Saturday, April 18, 2009

Converting A Diesel Engine to Biodiesel

You would have to live in a cave to have known of the fuel pricing crisis. The past summer has proven to be an economic disaster for individual consumers and retailers alike. No one wanted to use any more gas than necessary. The result was a dramatic decrease in cash flow to stimulate the economy. But, all doom and gloom aside, It has gotten better with there recent drop in gasoline prices.

Many people think there are better ways to fix this problem of rising gas costs that we have no control over, and can happen at any time. It is called biodiesel and here is how it works.

Bio diesel is not a new word, it has actually been around for quite some time. When Rudolf Diesel introduced his revolutionary engine in 1900, he made it clear that his product ran off of peanut oil.

The idea was that the farmers who would be using his engine for chores and farm work would be able to grow their own fuel. As a matter of fact, that is exactly how it went until the 1920’s when the gasoline refineries came out with diesel fuel as we know it today.

Now that we have established that the idea of using vegetable oil as a fuel for engines isn’t new, here are a few of the benefits involved. Widespread use of vegetable oil as fuel could relieve some serious problems. The U.S. wouldn't have to be dependent on foreign oil or negotiate with dictators. Environmental concerns regarding emissions and the rate of natural resources being used would no longer weigh on conversationalists’ minds.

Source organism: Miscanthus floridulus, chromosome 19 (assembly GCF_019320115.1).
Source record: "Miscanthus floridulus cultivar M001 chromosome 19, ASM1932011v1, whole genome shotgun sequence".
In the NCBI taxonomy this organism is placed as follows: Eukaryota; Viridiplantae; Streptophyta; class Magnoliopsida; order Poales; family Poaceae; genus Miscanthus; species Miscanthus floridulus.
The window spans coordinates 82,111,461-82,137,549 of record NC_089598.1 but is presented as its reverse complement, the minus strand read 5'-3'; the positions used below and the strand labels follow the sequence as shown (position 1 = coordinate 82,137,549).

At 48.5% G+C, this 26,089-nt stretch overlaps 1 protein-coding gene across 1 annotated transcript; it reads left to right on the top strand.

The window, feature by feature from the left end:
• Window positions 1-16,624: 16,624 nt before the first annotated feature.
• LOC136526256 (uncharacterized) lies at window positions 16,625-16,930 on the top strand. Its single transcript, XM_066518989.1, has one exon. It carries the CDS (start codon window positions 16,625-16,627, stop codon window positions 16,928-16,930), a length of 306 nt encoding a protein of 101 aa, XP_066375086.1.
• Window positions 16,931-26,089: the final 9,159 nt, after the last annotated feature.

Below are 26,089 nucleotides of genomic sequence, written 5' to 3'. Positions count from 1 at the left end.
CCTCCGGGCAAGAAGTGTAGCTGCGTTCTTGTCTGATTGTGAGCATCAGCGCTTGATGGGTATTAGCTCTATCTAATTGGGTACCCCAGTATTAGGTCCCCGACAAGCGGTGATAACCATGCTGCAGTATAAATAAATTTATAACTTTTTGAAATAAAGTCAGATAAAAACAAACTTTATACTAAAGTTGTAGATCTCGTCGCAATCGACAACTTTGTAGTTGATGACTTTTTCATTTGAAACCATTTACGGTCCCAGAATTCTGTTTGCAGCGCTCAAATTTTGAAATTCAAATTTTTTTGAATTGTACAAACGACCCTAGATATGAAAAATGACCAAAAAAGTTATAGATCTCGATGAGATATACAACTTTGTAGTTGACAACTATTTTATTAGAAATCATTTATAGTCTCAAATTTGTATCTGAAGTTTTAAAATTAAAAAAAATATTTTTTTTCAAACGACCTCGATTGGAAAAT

Since biodiesel is made from renewable sources like corn and soybean oils (which is then put through a chemical process called transesterification whereby the glycerin is separated from the fat or vegetable oil *, American farmers would have a viable, profitable crop to grow.

Today people are also calling running a vehicle on straight vegetable oil as "Using Bio diesel" which is not the correct term theses days even through the two types of fuels have become synonymous with each other. The Main difference is "Bio Diesel is a chemically processed fuel, and cooking or or vegetable oil is off the shelf filtered or unfiltered oil.

When properly converted to run on regular cooking oil a diesel engine will run with the same power and speed that it did before on traditional diesel fuel when using a conversation kit to heat up the vegetable oil for use in your diesel vehicle. Its exhaust may smell a little like onion rings, but it’s a small price to pay. Other concerns are that deposits may form due to the vegetable oil not being filered and processed.

As you may have gathered the only vehicles that can currently be converted to use vegetable oils in them are cars that already have a diesel engine. Conversion kits can be purchased at several reputable dealers to convert straight vegetable oil to combustible fuel for your diesel which will heat up the oil to make it burn easier. These companies can also be useful in helping you find places to purchase fuel for your new system. Bio diesel conversion kits are priced from $650 to $1500. Just be sure to have the car checked over thoroughly before installing.

Converting a diesel engine to bio diesel or veritable oil may not be the choice for everyone. However there are some factors that should be thought about if you have the slightest interest in this option. No longer being dependent on foreign oil is one. The long way biodiesel will go in protecting the environment is another. The most important one may be there will be no more paying outrageous amounts for gas. It’s something to think about.

Where can I buy Biodiesel?

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